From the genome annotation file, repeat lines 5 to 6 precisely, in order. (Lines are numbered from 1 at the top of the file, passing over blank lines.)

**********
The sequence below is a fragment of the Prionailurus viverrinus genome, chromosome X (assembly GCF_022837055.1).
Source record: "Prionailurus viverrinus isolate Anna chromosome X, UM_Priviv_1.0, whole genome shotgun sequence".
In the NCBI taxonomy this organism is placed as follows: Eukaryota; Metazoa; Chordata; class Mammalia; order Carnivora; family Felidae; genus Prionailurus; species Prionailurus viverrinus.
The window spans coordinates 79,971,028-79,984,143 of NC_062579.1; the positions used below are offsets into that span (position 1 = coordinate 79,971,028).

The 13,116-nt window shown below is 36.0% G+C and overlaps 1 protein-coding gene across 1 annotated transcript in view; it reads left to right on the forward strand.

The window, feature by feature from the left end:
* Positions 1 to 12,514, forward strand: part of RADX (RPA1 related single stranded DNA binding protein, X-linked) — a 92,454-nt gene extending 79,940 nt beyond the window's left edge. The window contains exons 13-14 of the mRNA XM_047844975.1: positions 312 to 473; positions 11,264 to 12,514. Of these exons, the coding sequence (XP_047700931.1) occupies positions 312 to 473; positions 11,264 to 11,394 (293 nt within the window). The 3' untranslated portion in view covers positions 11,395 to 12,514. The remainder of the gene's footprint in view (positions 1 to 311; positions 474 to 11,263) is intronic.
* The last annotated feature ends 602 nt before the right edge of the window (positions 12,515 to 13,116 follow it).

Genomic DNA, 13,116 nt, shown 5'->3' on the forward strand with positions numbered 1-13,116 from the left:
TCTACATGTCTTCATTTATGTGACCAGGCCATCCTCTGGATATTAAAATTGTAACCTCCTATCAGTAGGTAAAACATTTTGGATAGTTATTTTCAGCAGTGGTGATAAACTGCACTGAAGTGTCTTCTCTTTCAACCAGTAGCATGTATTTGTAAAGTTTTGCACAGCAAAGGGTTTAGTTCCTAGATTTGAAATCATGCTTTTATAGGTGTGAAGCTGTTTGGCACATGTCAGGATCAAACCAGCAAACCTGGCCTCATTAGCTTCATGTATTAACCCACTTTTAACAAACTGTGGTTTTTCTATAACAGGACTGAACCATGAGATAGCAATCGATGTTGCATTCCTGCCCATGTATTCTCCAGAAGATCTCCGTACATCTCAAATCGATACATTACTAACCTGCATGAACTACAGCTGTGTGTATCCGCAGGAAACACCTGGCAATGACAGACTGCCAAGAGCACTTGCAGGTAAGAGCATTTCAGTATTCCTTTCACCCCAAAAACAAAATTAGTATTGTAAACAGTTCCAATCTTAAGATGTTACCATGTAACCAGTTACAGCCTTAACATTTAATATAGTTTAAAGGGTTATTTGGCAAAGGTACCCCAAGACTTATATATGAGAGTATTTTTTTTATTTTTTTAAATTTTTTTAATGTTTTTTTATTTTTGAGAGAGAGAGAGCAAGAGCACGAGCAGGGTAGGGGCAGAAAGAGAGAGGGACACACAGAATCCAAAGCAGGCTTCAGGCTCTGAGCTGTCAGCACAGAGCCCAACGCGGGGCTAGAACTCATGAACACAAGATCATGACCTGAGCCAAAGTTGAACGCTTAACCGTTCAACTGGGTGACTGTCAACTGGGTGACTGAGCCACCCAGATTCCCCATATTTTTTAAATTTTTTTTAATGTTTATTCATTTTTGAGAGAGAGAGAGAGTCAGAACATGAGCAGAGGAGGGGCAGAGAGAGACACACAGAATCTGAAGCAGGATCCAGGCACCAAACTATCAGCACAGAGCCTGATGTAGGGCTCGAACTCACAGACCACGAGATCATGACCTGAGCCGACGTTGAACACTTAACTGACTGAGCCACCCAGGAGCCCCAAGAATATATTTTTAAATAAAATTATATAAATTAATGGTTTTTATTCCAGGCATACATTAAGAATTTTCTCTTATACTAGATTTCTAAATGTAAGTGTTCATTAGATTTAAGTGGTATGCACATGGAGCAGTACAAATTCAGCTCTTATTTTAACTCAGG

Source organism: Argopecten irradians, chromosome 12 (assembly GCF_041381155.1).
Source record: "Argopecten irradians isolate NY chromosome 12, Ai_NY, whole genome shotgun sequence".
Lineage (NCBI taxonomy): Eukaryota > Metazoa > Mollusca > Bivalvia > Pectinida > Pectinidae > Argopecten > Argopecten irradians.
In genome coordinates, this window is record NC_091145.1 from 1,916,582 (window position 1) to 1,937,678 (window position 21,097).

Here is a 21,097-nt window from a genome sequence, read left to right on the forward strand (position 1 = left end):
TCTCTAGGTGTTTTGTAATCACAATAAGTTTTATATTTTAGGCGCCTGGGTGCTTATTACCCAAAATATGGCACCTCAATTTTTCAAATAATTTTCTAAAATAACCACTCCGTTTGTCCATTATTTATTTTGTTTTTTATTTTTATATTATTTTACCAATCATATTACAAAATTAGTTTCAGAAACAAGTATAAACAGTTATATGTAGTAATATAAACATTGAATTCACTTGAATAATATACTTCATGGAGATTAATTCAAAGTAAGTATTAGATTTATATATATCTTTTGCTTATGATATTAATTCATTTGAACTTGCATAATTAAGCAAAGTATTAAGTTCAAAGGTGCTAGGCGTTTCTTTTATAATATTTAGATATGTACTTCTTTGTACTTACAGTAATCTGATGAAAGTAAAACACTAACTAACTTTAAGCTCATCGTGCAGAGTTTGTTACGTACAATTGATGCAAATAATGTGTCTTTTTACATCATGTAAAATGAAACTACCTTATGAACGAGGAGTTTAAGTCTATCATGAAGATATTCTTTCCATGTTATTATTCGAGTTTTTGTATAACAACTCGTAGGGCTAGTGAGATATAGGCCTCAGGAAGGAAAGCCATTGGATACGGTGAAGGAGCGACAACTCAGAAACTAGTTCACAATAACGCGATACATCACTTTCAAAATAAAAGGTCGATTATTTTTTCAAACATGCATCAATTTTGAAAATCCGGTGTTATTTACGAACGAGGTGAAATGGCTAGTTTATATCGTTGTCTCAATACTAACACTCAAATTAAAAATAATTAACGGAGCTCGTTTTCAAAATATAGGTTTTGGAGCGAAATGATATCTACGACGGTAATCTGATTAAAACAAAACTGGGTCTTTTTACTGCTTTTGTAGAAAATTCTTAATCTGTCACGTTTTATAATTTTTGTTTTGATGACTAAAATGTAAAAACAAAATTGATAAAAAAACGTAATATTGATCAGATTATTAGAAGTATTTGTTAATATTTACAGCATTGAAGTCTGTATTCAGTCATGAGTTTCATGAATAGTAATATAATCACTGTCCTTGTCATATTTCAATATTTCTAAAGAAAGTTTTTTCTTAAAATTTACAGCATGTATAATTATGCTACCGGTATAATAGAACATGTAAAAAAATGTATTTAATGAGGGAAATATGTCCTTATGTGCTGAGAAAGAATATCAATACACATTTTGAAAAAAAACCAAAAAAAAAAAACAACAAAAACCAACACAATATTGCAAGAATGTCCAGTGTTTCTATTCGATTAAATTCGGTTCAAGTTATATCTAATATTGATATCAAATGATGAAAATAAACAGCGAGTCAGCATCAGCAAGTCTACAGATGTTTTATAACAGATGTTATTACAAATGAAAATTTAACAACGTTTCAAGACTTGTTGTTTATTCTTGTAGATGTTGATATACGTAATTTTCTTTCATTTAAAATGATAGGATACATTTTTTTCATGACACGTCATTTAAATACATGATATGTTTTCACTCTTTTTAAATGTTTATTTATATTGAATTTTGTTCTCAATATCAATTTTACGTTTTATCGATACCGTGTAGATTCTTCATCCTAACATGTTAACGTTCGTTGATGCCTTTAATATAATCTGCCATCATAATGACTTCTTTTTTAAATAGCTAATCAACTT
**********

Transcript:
The 13,116-nt window shown below is 36.0% G+C and overlaps 1 protein-coding gene across 1 annotated transcript in view; it reads left to right on the forward strand.

The window, feature by feature from the left end: